A truly bold move would have been to keep the price at its late-November level with a tax that could have supplemented Indonesia's inadequate budget. Indonesian budget revenue is only 15% of GDP, and this is expected to fall further. One reason is that Indonesia's own oil production will now be less profitable and raise less tax revenue. Thus the net effect of the ending of the petrol subsidy will be much less than the 200 trillion rupiah (say, US$17 billion) mentioned by the Minister of Finance.

Keeping the price at its higher level would not only have helped revenue, but would represent good policy in response to the substantial negative externalities associated with petrol. Even for non-believers in climate change, a tax would be justified on pollution and congestion grounds alone. A million extra cars and three million extra motorcycles are added to Indonesia's clogged roads every year, and public transport (the only viable longer-term response to this unfolding disaster) needs far more funding.

Still, Indonesia is not unique in being unable to persuade the public of the benefits of expensive petrol. Indonesia's price is now only 20% or so below Australia's, and about the same as in the US. Europe's higher petrol prices have revolutionised the size and technology of cars, but this approach is still a bridge too far for many of us.

Photo courtesy of Flickr user Riza Nugraha.

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What does the fall in the price of oil do for global economic growth?

If the price of oil had swiftly risen by 50%, economic commentators would be calling this an economic disaster. In fact the price has fallen by 50% since June last year, yet this ray of good news hasn't pierced through the gloom of economic commentary, even though it represents an annual transfer of around 2% of world output from oil producers to consumers.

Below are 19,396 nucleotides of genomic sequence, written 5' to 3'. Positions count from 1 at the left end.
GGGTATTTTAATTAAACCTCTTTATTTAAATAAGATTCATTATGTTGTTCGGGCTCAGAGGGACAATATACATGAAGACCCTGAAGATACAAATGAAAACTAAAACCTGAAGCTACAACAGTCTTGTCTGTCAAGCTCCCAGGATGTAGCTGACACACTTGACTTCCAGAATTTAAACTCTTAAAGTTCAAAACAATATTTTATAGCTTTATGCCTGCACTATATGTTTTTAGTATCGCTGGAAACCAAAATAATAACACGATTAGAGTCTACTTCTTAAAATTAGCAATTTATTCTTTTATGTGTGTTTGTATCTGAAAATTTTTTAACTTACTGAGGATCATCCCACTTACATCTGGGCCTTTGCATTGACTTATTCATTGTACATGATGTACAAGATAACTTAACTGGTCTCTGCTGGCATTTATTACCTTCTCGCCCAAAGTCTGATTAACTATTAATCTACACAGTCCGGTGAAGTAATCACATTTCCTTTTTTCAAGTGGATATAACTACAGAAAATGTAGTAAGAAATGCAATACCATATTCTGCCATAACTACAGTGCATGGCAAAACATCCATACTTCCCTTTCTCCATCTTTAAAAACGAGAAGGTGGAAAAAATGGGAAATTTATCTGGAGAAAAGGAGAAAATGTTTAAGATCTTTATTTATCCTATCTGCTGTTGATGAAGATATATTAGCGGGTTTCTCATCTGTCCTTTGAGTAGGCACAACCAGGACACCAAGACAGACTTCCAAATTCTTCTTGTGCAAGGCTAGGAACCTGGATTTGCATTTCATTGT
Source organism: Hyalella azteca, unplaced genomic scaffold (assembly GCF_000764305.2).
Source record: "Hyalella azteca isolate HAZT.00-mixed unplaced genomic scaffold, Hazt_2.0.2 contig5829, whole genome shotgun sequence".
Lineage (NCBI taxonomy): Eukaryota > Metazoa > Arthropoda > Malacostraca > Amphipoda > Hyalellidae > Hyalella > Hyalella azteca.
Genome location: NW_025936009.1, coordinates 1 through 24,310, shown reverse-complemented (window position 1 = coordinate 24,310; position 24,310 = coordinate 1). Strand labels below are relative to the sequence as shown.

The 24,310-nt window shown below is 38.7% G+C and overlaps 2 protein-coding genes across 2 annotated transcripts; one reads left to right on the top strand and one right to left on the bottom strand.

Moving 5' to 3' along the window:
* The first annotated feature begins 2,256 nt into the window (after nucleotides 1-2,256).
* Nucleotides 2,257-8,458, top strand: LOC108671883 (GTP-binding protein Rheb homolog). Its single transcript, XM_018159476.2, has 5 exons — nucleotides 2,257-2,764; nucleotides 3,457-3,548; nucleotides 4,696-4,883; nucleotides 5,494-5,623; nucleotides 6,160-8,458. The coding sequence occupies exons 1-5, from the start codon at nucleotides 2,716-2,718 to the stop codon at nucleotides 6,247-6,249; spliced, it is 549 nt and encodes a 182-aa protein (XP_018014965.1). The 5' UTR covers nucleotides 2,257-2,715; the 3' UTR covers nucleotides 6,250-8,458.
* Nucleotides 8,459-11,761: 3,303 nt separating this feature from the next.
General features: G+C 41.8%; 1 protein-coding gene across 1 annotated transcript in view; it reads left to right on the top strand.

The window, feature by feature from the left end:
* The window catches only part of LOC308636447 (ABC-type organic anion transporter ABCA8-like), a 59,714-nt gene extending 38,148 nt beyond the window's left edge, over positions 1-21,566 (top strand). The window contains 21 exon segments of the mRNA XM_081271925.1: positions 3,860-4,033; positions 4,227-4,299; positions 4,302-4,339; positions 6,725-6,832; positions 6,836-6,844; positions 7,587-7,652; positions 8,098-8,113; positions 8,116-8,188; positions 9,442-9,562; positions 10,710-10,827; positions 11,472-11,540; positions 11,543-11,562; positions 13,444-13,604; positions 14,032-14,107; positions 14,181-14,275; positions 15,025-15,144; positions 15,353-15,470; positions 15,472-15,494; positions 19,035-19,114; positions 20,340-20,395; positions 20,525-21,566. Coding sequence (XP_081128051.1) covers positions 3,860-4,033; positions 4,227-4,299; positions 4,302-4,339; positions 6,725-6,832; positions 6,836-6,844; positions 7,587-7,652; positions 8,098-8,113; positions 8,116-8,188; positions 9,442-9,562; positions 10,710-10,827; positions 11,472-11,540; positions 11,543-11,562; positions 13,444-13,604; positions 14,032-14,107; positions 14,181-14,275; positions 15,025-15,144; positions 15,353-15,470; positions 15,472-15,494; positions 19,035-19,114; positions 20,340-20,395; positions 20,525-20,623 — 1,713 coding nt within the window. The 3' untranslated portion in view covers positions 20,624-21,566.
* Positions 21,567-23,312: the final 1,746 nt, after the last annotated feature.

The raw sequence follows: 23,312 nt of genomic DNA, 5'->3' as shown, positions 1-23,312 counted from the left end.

Part of the explanation is that economists, like many commentators, find a gloomy story much more interesting than a happy one. As well, every silver lining is part of a dark cloud. There are winners and losers, and any sharp change in prices requires adaptation, which often causes problems. Moreover, the fact that no one saw this coming is a reminder of the uncertainty of oil-price setting (see graph above), which encourages forecasters to hedge their bets and investors to be cautious.

Let's try to set out the pluses and minuses.

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On the minus side, it might just be temporary. The lower price will be unprofitable for some suppliers, who might halt production. But the Saudis tried this in the 1980s and it was largely unsuccessful. What's more, limiting production now would just transfer revenue to rival suppliers who would use their stronger oil revenue to oppose Saudi interests in the Middle East.